You can’t swing a jump rope without the concept of AI popping up. AI = Artificial Intelligence. Think Hal, the computer from 2001 A Space Odyssey. He ends up learning so much he actually takes over the world. So much for human existence!
Most of the information I see is HOW TO USE AI – where to access it, the kinds of information we might find by using AI, how to apply it to our work, etc. I’ve even gotten to the point where I can make a fairly-well educated guess on whether AI was used to write an article I read. There’s just something that makes it easily identifiable, and — call me old-fashioned — but I feel somehow ROBBED of real-human knowledge and experience.
But there is (at least) ONE aspect of AI few are talking about that could create major problems for us as professionals – or even more importantly – for our patient-clients. That is…
Garbage In > Garbage Out
“GI-GO” is a concept that’s been around since the first computer was programmed. It means that if wrong or bad information is fed to a computer database (or anything else for that matter!) – then it will yield imperfect results. In computer programming it means that if the coding isn’t done correctly, a program won’t run. In education it means that if you teach wrong or bad information, then wrong or bad information will be learned, and then mal- or dis- or misinformation will then be shared. Just look at American politics.
And THAT is the underlying AI conundrum for advocates, care managers, and our clients.
AI content/information is generated based on all the input it has “learned” from all over the internet – everywhere. In fact, “teaching” these content-generation machines has become its own career path. It’s a huge undertaking, and it changes the results AI generates every day.
But exactly what is being fed to AI?
Are they being fed real, nutritious, solid, scientific information? Or – junk, “garbage” information? And how can we know?
- A group of medical researchers publish their findings about a treatment for a dread disease in a well-respected medical journal. Because that medical journal is so well-respected, its content is fed to an AI generator that is widely read by medical professionals. The problem is – later, the inaccurate, published research results turn out to be bogus and harmful in their conclusions. But AI has already incorporated the information into its databank. (Think it can’t happen? Think about the bogus research published by Andrew Wakefield tying vaccines to autism? Scary dangerous…)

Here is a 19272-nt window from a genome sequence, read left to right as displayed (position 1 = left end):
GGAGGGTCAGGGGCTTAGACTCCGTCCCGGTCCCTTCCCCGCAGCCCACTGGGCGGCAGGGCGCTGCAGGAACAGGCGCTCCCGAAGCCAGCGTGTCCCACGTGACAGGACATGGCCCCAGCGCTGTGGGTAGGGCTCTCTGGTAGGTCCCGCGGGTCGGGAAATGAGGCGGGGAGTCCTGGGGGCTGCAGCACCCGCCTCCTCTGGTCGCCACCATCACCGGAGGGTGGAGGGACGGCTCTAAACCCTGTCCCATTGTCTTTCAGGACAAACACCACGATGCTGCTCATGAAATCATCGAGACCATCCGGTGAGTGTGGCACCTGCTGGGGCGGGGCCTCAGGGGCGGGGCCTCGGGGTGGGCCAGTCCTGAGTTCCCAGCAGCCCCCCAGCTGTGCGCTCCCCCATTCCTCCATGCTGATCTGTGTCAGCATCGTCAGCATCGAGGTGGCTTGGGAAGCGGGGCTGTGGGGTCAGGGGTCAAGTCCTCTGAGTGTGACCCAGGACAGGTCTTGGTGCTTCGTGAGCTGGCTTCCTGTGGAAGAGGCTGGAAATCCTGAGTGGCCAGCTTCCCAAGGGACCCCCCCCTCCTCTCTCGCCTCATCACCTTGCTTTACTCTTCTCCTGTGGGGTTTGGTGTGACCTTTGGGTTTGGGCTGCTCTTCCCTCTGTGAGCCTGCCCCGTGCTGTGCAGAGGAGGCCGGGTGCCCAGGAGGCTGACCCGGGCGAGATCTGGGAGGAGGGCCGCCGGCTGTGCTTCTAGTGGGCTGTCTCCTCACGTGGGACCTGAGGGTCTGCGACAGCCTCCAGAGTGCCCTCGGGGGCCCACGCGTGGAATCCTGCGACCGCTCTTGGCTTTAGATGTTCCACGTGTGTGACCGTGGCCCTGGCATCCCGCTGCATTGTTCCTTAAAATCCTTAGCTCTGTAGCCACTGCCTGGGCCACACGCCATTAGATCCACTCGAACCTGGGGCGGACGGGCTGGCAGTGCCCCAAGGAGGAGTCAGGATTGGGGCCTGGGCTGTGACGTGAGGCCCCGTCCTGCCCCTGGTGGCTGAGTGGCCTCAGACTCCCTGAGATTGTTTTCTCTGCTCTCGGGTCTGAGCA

- –or– A pharmaceutical company creates a number of articles, videos, podcasts, and other media about a specific “blockbuster” drug – new to the market – and as yet, unproven in the general public, even if it passed muster through clinical trials. The content is intentionally produced as if it’s objective, including comparisons to other drugs in the same class, but colored through the lens of higher sales. All that sales-supporting content gets incorporated into AI learning, and shortly thereafter, is found by medical professionals, advocates, patients, and others – and is trusted because it was produced by AI, supposedly from various credible resources (but which were really all developed from the same resource – the drug company.) (Think it can’t happen? Vioxx killed thousands of people. And addicted patients are still dying after taking Oxycontin which was “sold” to doctors as being safe. What’s next? The new weight-loss drugs like Wegovy or Mounjaro?
So, as a result…
- Your client is having trouble getting an accurate diagnosis. They do searches online using AI and determine that their real diagnosis should be different from what their doctors have told them. But that search was affected by bogus, “garbage” input, as described above. And now you have a conundrum to sort out.
- — or — Your client’s treatment isn’t working well and they go into self-prescribing mode using AI – and find that content the researchers or pharmaceutical companies (above) published, which is then embraced by AI – and insist to their doctors that those are the paths they want to follow, not realizing how harmful they can be. It becomes a headache for the doctor AND the patient AND possibly YOU as their advocate.
How can we combat the AI-generated misinformation conundrum?
Ha! That’s actually it’s own conundrum. In too many ways we can’t. But we can provide our clients with cautions and suggestions.
When you do your own online research, whether or not you use AI, be sure to find credible resources on your own to back it up. Second and third information opinions, in effect.
When your client discusses their personal research findings, whether or not they used AI to do it, ask them where the information came from and whether or not they have confirmed it. If they have, ask them how. If they haven’t, explain the importance, perhaps using the examples above.
Using an AI Authenticity Disclaimer
If you create content for your clients or for marketing purposes, you’ll want to begin using an AI Authenticity Disclaimer. Why? Because it shows that you are making strides to be sure people can trust the information you’re providing to them. An Authenticity Disclaimer is a simple statement that a human being is behind the information being shared. It’s not unlike any other disclaimer (“If this is an emergency, dial 9-1-1!”)
See my sample/example below.
Does the existence of such a disclaimer mean all information is gospel and correct? No. But it does show that being honest – authentic – is a value you demonstrate, even through your writing. It’s at least that, and can support a feeling of trust in dealing with you.
And as we know… in advocacy and care management, TRUST is everything.
Content Authenticity Declaration
100% of this post was written by me, a human being. When there is AI (Artificial Intelligence) generated content, it will always be disclosed.